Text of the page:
Jeffrey D. Allred, Deseret News
SALT LAKE CITY — The Utah Jazz lineup got a little more pep in its step Friday night when backup point guard Earl Watson returned to action for the first time this season.
Watson wound up playing nearly 10 minutes in Friday's 104-102 comeback victory over the Sacramento Kings.
The spunky 6-foot-1 guard, who's in his 12th NBA season, had not played yet this season and last stepped on the floor in a game for the Jazz in April. That's when he suffered an injury to his right knee, which subsequently required surgery and ended his 2011-'12 campaign prematurely.
Watson has been working out with the team since training camp began and this week was finally cleared by team doctors to see some playing time in a game. He'll share the backup point guard spot with Jamaal Tinsley behind starter Mo Williams.
"It's another asset for us," Jazz head coach Tyrone Corbin said before Friday's game with the Kings. "He's a different kind of point guard who's a little faster than Jamaal. They all three will play.
"We've got to find a way to keep them all fresh and we'll integrate Earl back into it as we go forward here. He's limited with the amount of minutes he can play in a row. We'll try to get him on the floor tonight for a few minutes and then see how he responds on the flight (to Sacramento for tonight's back-to-back matchup with the Kings).
"All the guys are playing well, so we'll just have to try and make it work," said Corbin, whose advice to Watson was "'just be ready.' ... He understands completely where things are ... how many minutes that will be, we'll see. We need to keep Jamaal fresh because if something happens and Mo's in foul trouble and somehow we need a guard to play extended minutes, Earl is not there yet. So we need to keep Jamaal fresh until (Earl) gets up to speed and we'll see where things go from there."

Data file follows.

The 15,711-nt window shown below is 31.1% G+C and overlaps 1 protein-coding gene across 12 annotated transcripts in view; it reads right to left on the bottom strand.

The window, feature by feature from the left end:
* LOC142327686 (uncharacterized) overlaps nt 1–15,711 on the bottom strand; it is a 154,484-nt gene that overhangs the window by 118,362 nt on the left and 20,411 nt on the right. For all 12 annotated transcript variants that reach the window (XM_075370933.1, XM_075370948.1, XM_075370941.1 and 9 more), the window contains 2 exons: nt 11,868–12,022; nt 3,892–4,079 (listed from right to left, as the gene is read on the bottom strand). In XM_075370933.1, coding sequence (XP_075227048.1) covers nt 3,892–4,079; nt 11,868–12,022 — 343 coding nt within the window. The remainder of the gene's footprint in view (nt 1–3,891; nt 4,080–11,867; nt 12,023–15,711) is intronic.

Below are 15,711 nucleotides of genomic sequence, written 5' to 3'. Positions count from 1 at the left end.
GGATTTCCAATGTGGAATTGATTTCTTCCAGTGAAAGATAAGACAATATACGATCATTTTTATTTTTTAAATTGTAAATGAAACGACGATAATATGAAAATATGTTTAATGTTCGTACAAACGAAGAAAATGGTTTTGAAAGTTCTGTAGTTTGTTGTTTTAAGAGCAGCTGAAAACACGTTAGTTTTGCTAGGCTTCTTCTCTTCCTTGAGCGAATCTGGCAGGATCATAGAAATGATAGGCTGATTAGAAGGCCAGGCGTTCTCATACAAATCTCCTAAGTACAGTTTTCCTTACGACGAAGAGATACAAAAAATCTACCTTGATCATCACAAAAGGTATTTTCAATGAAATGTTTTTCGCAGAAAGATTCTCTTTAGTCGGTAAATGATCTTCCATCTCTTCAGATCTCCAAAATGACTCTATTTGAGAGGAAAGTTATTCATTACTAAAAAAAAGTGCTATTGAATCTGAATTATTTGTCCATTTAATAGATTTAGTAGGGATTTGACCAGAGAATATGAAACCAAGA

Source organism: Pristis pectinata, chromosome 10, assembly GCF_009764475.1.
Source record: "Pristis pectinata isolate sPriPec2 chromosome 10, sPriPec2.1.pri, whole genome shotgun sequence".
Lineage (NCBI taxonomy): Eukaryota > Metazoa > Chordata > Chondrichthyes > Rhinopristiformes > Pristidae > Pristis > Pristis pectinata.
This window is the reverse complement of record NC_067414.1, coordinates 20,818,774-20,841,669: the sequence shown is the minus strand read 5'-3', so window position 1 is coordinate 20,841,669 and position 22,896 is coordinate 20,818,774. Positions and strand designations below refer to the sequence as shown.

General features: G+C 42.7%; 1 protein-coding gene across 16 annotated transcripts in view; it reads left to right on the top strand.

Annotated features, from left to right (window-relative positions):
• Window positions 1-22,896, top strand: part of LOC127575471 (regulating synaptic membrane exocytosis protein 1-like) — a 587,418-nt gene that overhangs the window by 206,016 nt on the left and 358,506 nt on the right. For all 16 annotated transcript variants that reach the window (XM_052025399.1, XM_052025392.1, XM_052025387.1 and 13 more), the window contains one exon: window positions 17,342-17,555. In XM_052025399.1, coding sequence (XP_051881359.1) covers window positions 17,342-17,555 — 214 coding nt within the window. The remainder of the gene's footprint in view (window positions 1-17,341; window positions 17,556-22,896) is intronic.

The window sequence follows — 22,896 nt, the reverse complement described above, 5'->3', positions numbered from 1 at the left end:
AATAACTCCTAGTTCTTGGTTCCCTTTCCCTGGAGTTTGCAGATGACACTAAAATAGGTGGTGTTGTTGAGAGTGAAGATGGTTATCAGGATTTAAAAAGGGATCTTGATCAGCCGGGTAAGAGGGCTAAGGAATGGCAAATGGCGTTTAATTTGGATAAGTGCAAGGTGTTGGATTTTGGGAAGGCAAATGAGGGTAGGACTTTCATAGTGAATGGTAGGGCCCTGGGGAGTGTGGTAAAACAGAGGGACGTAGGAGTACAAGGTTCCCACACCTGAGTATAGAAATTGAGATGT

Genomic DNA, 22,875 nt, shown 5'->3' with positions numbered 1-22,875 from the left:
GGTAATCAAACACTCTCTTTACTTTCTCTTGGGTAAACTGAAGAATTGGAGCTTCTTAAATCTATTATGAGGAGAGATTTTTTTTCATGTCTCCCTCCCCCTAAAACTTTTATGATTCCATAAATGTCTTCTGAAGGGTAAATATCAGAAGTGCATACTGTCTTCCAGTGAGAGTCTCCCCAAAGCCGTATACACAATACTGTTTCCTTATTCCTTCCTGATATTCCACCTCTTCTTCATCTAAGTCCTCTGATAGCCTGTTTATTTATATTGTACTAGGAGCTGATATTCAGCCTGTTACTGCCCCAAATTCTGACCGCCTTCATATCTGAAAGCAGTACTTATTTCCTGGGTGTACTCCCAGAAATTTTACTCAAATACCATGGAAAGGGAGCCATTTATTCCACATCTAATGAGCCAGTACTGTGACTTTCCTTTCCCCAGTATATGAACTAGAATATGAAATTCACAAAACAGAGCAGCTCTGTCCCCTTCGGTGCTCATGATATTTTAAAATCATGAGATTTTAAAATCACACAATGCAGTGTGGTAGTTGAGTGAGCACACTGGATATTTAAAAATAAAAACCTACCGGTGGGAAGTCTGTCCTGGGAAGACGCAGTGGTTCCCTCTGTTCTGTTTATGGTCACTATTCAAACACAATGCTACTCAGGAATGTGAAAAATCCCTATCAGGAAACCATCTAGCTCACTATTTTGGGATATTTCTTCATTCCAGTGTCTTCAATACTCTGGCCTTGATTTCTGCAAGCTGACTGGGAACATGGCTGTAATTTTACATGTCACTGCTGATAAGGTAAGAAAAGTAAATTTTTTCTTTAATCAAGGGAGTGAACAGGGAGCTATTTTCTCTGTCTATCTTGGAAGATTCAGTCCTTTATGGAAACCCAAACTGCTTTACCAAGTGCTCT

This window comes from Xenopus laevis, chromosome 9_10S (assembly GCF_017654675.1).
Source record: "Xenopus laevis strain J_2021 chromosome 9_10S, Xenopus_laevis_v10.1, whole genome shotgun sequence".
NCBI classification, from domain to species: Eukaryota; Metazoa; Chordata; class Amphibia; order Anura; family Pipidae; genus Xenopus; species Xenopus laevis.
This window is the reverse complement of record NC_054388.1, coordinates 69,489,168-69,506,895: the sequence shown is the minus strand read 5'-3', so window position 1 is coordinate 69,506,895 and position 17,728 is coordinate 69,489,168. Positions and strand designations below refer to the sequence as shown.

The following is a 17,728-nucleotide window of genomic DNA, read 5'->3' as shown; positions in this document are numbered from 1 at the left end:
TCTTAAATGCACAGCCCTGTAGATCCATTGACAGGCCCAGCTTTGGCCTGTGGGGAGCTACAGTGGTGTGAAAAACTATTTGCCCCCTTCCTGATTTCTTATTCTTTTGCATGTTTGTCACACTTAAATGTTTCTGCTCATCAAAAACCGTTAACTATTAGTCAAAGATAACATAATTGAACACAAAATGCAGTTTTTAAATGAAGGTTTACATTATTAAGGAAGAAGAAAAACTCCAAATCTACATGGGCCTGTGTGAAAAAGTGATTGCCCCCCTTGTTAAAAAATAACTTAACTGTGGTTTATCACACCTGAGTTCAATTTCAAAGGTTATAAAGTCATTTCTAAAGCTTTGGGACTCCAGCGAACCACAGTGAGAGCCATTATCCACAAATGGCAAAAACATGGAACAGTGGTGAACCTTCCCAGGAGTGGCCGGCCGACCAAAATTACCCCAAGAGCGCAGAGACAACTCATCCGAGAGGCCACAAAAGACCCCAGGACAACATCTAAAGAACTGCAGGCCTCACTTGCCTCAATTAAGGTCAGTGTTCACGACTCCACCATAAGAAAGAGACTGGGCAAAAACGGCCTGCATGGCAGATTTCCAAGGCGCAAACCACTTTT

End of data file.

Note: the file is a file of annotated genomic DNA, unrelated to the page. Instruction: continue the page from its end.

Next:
Williams rolled his ankle in the first quarter of Friday's game, and Watson wound up entering the contest with 8:41 remaining in the second quarter. Watson picked up two quick personal fouls in little more than two minutes, but he still managed to hand out two assists and grab a couple of rebounds in 9:33 of playing time.
Jazz swingman Gordon Hayward said the addition of Watson to the lineup adds another dimension to Utah's attack on both ends of the floor.
"Earl has experience in the system, being here the last two years," Hayward said, "and he definitely pushes the ball up the court and plays extremely hard, especially defensively. He forces a lot of turnovers and he brings a lot of energy, so it'll be good to have him back."
Last season, Watson averaged 3.0 points, 2.4 rebounds, 4.3 assists, 1.1 steals and 20.7 minutes of playing time per game in 50 games for the Jazz.
Hayward was asked to compare Watson with Tinsley, who has served as the primary backup point guard behind Williams in Watson's absence.
"They both do good things," Hayward said. "It's a little different, I think. Jamaal is a little more — I don't want to say slower, because Jamaal pushes the ball up the court really well, too, and makes good advance passes — but Earl is a little more up-tempo defensively, getting into people, and Jamaal is good at weaving in the lane and creating passes that you don't think could get through."